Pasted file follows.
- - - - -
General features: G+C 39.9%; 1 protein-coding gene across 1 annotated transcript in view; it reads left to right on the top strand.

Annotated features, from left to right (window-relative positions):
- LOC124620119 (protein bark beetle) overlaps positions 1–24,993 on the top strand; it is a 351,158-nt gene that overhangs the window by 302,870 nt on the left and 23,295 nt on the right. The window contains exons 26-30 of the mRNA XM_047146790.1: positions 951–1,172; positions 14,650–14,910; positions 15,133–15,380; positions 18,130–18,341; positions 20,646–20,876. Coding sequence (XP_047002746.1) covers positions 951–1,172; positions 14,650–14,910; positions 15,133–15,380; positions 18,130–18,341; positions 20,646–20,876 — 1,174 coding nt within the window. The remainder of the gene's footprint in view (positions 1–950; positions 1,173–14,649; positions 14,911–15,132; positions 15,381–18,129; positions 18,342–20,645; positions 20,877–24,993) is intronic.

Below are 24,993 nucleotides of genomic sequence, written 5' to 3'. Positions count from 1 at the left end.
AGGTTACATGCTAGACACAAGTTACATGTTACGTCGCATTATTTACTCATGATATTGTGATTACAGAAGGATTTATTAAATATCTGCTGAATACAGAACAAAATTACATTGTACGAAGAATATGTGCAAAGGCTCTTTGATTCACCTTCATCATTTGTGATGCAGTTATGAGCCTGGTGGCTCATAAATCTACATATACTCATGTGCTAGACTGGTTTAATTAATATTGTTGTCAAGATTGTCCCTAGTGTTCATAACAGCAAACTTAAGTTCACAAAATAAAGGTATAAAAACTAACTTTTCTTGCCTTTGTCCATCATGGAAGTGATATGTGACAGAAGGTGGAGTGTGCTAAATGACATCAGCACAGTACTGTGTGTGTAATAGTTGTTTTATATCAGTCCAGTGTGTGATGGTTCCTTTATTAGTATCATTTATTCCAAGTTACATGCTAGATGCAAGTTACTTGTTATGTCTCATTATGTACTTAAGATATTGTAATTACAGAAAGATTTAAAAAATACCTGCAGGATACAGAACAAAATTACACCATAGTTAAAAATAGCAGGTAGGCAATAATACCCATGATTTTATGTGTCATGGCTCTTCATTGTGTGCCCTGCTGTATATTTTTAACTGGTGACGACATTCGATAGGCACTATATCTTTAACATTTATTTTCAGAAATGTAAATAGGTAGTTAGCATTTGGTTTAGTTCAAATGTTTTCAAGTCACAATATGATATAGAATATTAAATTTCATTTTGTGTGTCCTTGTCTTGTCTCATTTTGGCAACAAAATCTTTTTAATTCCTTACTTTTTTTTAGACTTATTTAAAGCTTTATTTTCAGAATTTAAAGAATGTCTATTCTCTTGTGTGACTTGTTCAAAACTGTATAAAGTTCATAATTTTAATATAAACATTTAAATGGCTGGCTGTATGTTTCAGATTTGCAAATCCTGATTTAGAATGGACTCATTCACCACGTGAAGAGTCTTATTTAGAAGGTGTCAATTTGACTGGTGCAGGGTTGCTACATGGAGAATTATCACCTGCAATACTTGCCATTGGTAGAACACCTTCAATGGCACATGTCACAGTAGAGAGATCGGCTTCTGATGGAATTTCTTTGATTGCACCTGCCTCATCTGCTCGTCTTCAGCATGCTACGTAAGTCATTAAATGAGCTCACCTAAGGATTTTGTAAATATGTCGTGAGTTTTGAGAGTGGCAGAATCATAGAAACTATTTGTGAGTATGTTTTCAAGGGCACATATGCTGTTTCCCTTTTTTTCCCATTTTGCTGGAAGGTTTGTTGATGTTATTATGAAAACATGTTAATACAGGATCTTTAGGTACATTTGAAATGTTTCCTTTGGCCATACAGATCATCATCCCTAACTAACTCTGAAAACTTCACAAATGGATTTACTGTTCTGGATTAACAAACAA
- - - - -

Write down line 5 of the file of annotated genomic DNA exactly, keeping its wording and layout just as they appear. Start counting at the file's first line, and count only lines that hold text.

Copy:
AGGTTACATGCTAGACACAAGTTACATGTTACGTCGCATTATTTACTCATGATATTGTGATTACAGAAGGATTTATTAAATATCTGCTGAATACAGAACAAAATTACATTGTACGAAGAATATGTGCAAAGGCTCTTTGATTCACCTTCATCATTTGTGATGCAGTTATGAGCCTGGTGGCTCATAAATCTACATATACTCATGTGCTAGACTGGTTTAATTAATATTGTTGTCAAGATTGTCCCTAGTGTTCATAACAGCAAACTTAAGTTCACAAAATAAAGGTATAAAAACTAACTTTTCTTGCCTTTGTCCATCATGGAAGTGATATGTGACAGAAGGTGGAGTGTGCTAAATGACATCAGCACAGTACTGTGTGTGTAATAGTTGTTTTATATCAGTCCAGTGTGTGATGGTTCCTTTATTAGTATCATTTATTCCAAGTTACATGCTAGATGCAAGTTACTTGTTATGTCTCATTATGTACTTAAGATATTGTAATTACAGAAAGATTTAAAAAATACCTGCAGGATACAGAACAAAATTACACCATAGTTAAAAATAGCAGGTAGGCAATAATACCCATGATTTTATGTGTCATGGCTCTTCATTGTGTGCCCTGCTGTATATTTTTAACTGGTGACGACATTCGATAGGCACTATATCTTTAACATTTATTTTCAGAAATGTAAATAGGTAGTTAGCATTTGGTTTAGTTCAAATGTTTTCAAGTCACAATATGATATAGAATATTAAATTTCATTTTGTGTGTCCTTGTCTTGTCTCATTTTGGCAACAAAATCTTTTTAATTCCTTACTTTTTTTTAGACTTATTTAAAGCTTTATTTTCAGAATTTAAAGAATGTCTATTCTCTTGTGTGACTTGTTCAAAACTGTATAAAGTTCATAATTTTAATATAAACATTTAAATGGCTGGCTGTATGTTTCAGATTTGCAAATCCTGATTTAGAATGGACTCATTCACCACGTGAAGAGTCTTATTTAGAAGGTGTCAATTTGACTGGTGCAGGGTTGCTACATGGAGAATTATCACCTGCAATACTTGCCATTGGTAGAACACCTTCAATGGCACATGTCACAGTAGAGAGATCGGCTTCTGATGGAATTTCTTTGATTGCACCTGCCTCATCTGCTCGTCTTCAGCATGCTACGTAAGTCATTAAATGAGCTCACCTAAGGATTTTGTAAATATGTCGTGAGTTTTGAGAGTGGCAGAATCATAGAAACTATTTGTGAGTATGTTTTCAAGGGCACATATGCTGTTTCCCTTTTTTTCCCATTTTGCTGGAAGGTTTGTTGATGTTATTATGAAAACATGTTAATACAGGATCTTTAGGTACATTTGAAATGTTTCCTTTGGCCATACAGATCATCATCCCTAACTAACTCTGAAAACTTCACAAATGGATTTACTGTTCTGGATTAACAAACAA